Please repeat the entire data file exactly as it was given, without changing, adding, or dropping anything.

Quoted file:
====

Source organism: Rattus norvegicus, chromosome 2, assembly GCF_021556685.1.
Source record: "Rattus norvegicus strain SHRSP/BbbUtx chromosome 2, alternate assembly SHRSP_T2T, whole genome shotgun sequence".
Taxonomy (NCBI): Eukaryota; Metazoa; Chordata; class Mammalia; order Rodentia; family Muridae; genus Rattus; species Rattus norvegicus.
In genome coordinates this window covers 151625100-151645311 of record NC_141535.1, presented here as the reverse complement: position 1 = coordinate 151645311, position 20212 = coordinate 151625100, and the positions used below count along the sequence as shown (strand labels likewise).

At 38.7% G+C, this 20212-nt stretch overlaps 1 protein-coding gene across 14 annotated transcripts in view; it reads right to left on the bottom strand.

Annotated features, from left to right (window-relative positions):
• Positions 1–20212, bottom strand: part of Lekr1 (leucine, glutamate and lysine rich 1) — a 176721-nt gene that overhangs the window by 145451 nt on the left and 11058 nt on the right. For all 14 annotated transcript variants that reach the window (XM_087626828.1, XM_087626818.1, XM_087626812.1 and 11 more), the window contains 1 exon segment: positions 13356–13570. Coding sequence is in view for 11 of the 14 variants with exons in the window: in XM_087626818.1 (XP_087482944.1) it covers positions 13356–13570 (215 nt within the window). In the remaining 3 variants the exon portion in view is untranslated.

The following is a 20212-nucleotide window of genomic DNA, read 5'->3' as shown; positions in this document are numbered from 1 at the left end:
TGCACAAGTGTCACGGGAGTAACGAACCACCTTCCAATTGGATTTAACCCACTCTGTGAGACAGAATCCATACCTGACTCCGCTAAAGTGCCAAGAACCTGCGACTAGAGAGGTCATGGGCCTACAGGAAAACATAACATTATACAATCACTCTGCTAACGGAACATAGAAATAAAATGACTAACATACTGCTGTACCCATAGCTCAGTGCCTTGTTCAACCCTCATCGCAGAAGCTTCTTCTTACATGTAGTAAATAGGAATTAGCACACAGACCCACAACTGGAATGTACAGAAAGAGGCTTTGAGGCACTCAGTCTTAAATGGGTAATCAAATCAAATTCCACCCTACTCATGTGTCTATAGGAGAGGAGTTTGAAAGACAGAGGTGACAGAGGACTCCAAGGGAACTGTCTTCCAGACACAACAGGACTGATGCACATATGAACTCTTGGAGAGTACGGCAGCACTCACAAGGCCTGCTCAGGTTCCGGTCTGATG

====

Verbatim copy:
Source organism: Rattus norvegicus, chromosome 2, assembly GCF_021556685.1.
Source record: "Rattus norvegicus strain SHRSP/BbbUtx chromosome 2, alternate assembly SHRSP_T2T, whole genome shotgun sequence".
Taxonomy (NCBI): Eukaryota; Metazoa; Chordata; class Mammalia; order Rodentia; family Muridae; genus Rattus; species Rattus norvegicus.
In genome coordinates this window covers 151625100-151645311 of record NC_141535.1, presented here as the reverse complement: position 1 = coordinate 151645311, position 20212 = coordinate 151625100, and the positions used below count along the sequence as shown (strand labels likewise).

At 38.7% G+C, this 20212-nt stretch overlaps 1 protein-coding gene across 14 annotated transcripts in view; it reads right to left on the bottom strand.

Annotated features, from left to right (window-relative positions):
• Positions 1–20212, bottom strand: part of Lekr1 (leucine, glutamate and lysine rich 1) — a 176721-nt gene that overhangs the window by 145451 nt on the left and 11058 nt on the right. For all 14 annotated transcript variants that reach the window (XM_087626828.1, XM_087626818.1, XM_087626812.1 and 11 more), the window contains 1 exon segment: positions 13356–13570. Coding sequence is in view for 11 of the 14 variants with exons in the window: in XM_087626818.1 (XP_087482944.1) it covers positions 13356–13570 (215 nt within the window). In the remaining 3 variants the exon portion in view is untranslated.

The following is a 20212-nucleotide window of genomic DNA, read 5'->3' as shown; positions in this document are numbered from 1 at the left end:
TGCACAAGTGTCACGGGAGTAACGAACCACCTTCCAATTGGATTTAACCCACTCTGTGAGACAGAATCCATACCTGACTCCGCTAAAGTGCCAAGAACCTGCGACTAGAGAGGTCATGGGCCTACAGGAAAACATAACATTATACAATCACTCTGCTAACGGAACATAGAAATAAAATGACTAACATACTGCTGTACCCATAGCTCAGTGCCTTGTTCAACCCTCATCGCAGAAGCTTCTTCTTACATGTAGTAAATAGGAATTAGCACACAGACCCACAACTGGAATGTACAGAAAGAGGCTTTGAGGCACTCAGTCTTAAATGGGTAATCAAATCAAATTCCACCCTACTCATGTGTCTATAGGAGAGGAGTTTGAAAGACAGAGGTGACAGAGGACTCCAAGGGAACTGTCTTCCAGACACAACAGGACTGATGCACATATGAACTCTTGGAGAGTACGGCAGCACTCACAAGGCCTGCTCAGGTTCCGGTCTGATG